Intel Researchers Give ‘GTA V’ Photorealistic Graphics, Similar Techniques Could Do the Same for VR


Researchers from Intel’s Intelligent Systems Lab have revealed a new method for enhancing computer-generated imagery with photorealistic graphics. Demonstrated with GTA V, the approach uses deep-learning to analyze frames generated by the game and then generate new frames from a dataset of real images. While the technique in its research state is too slow for real gameplay today, it could represent a fundamentally new direction for real-time computer graphics of the future.

Despite being released back in 2013, GTA V remains a pretty darn good looking game. Even so, it’s far from what would truly fit the definition of “photorealistic.”

Although we’ve been able to create pre-rendered truly photorealistic imagery for quite some time now, doing so in real-time is still a major challenge. While real-time raytracing takes us another step toward realistic graphics, there’s still a gap between even the best looking games today and true photorealism.

Researchers from Intel’s Intelligent Systems Lab have published research demonstrating a state of the art approach to creating truly photorealistic real-time graphics by layering a deep-learning system on top of GTA V’s existing rendering engine. The results are quite impressive, showing stability that far exceeds similar methods.

In concept, the method is similar to NVIDIA’s Deep Learning Super Sampling (DLSS). But while DLSS is designed to ingest an image and then generate a sharper version of the same image, the method from the Intelligent Systems Lab ingests an image and then enhances its photorealism by drawing from a dataset of real life imagery—specifically a dataset called Cityscapes which features street view imagery from the perspective of a car. The method creates an entirely new frame by extracting features from the dataset which best match what’s shown in the frame originally generated by the GTA V game engine.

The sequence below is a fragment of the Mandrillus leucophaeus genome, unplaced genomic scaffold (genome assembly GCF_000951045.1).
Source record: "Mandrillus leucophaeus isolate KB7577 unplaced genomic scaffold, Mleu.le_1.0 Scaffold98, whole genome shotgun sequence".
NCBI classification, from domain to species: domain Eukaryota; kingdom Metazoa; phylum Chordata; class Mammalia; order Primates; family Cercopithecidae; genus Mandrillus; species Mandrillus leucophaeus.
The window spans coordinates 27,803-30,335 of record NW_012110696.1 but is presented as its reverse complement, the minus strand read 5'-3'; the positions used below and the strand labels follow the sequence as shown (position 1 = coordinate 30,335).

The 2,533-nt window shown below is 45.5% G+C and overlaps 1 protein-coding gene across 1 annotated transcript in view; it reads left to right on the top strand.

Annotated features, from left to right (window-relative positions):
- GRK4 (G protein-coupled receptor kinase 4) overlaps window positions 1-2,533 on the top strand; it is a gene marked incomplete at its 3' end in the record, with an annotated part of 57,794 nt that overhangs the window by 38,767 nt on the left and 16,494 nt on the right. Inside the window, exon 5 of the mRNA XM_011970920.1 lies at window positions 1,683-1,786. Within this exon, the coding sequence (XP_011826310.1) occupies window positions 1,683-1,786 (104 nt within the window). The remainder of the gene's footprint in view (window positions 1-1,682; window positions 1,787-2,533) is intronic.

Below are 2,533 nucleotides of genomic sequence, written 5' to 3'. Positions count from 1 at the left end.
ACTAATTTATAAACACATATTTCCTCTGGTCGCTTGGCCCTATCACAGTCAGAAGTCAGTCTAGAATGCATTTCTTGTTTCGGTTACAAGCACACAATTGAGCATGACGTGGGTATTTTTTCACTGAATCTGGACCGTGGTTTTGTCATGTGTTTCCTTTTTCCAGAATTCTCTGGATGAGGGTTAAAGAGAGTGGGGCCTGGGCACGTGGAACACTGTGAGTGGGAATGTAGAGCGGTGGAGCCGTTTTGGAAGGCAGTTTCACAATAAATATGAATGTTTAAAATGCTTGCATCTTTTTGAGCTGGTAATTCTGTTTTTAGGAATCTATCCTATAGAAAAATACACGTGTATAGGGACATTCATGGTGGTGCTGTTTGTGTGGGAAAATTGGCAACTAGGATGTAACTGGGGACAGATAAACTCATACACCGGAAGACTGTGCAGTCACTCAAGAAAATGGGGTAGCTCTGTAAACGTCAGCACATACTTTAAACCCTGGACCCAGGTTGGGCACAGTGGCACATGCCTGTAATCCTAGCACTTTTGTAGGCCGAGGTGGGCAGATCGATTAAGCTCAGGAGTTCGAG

An example of a frame from GTA V after being enhanced by the method | Image courtesy Intel ISL

This ‘style transfer’ approach isn’t entirely new, but what is new with this approach is the integration of G-buffer data—created by the game engine—as part of the image synthesis process.

An example of G-buffer data | Image courtesy Intel ISL

A G-buffer is a representation of each game frame which includes information like depth, albedo, normal maps, and object segmentation, all of which is used in the game engine’s normal rendering process. Rather than looking only at the final frame rendered by the game engine, the method from the Intelligent Systems Lab looks at all of the extra data available in the G-buffer to make better guesses about which parts of its photorealistic dataset it should draw from in order to create an accurate representation of the scene.